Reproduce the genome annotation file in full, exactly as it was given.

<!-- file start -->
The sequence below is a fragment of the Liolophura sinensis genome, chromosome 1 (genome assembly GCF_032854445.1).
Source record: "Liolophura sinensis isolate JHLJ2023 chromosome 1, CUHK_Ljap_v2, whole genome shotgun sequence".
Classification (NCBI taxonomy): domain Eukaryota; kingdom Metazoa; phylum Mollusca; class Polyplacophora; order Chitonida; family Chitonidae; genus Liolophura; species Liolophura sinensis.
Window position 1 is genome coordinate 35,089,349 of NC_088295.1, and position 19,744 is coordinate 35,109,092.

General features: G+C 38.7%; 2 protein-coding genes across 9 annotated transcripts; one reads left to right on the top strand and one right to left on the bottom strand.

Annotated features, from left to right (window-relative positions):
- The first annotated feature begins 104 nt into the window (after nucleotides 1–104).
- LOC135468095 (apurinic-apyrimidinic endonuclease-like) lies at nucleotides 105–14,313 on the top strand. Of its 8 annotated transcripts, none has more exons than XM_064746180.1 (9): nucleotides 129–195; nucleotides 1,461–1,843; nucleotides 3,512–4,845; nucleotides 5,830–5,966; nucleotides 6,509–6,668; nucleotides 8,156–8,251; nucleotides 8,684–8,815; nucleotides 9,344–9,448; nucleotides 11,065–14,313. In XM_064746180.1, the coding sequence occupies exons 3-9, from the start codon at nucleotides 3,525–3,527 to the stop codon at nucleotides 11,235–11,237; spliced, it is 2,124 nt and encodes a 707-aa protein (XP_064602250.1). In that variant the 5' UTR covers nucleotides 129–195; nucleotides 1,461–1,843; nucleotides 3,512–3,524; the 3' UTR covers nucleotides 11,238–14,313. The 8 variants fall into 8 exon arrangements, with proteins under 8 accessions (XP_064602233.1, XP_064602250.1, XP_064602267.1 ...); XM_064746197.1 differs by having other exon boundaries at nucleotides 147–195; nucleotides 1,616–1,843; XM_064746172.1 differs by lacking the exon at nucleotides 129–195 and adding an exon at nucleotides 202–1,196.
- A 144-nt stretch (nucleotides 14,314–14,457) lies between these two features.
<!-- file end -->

The sequence below is a fragment of the Liolophura sinensis genome, chromosome 1 (genome assembly GCF_032854445.1).
Source record: "Liolophura sinensis isolate JHLJ2023 chromosome 1, CUHK_Ljap_v2, whole genome shotgun sequence".
Classification (NCBI taxonomy): domain Eukaryota; kingdom Metazoa; phylum Mollusca; class Polyplacophora; order Chitonida; family Chitonidae; genus Liolophura; species Liolophura sinensis.
Window position 1 is genome coordinate 35,089,349 of NC_088295.1, and position 19,744 is coordinate 35,109,092.

General features: G+C 38.7%; 2 protein-coding genes across 9 annotated transcripts; one reads left to right on the top strand and one right to left on the bottom strand.

Annotated features, from left to right (window-relative positions):
- The first annotated feature begins 104 nt into the window (after nucleotides 1–104).
- LOC135468095 (apurinic-apyrimidinic endonuclease-like) lies at nucleotides 105–14,313 on the top strand. Of its 8 annotated transcripts, none has more exons than XM_064746180.1 (9): nucleotides 129–195; nucleotides 1,461–1,843; nucleotides 3,512–4,845; nucleotides 5,830–5,966; nucleotides 6,509–6,668; nucleotides 8,156–8,251; nucleotides 8,684–8,815; nucleotides 9,344–9,448; nucleotides 11,065–14,313. In XM_064746180.1, the coding sequence occupies exons 3-9, from the start codon at nucleotides 3,525–3,527 to the stop codon at nucleotides 11,235–11,237; spliced, it is 2,124 nt and encodes a 707-aa protein (XP_064602250.1). In that variant the 5' UTR covers nucleotides 129–195; nucleotides 1,461–1,843; nucleotides 3,512–3,524; the 3' UTR covers nucleotides 11,238–14,313. The 8 variants fall into 8 exon arrangements, with proteins under 8 accessions (XP_064602233.1, XP_064602250.1, XP_064602267.1 ...); XM_064746197.1 differs by having other exon boundaries at nucleotides 147–195; nucleotides 1,616–1,843; XM_064746172.1 differs by lacking the exon at nucleotides 129–195 and adding an exon at nucleotides 202–1,196.
- A 144-nt stretch (nucleotides 14,314–14,457) lies between these two features.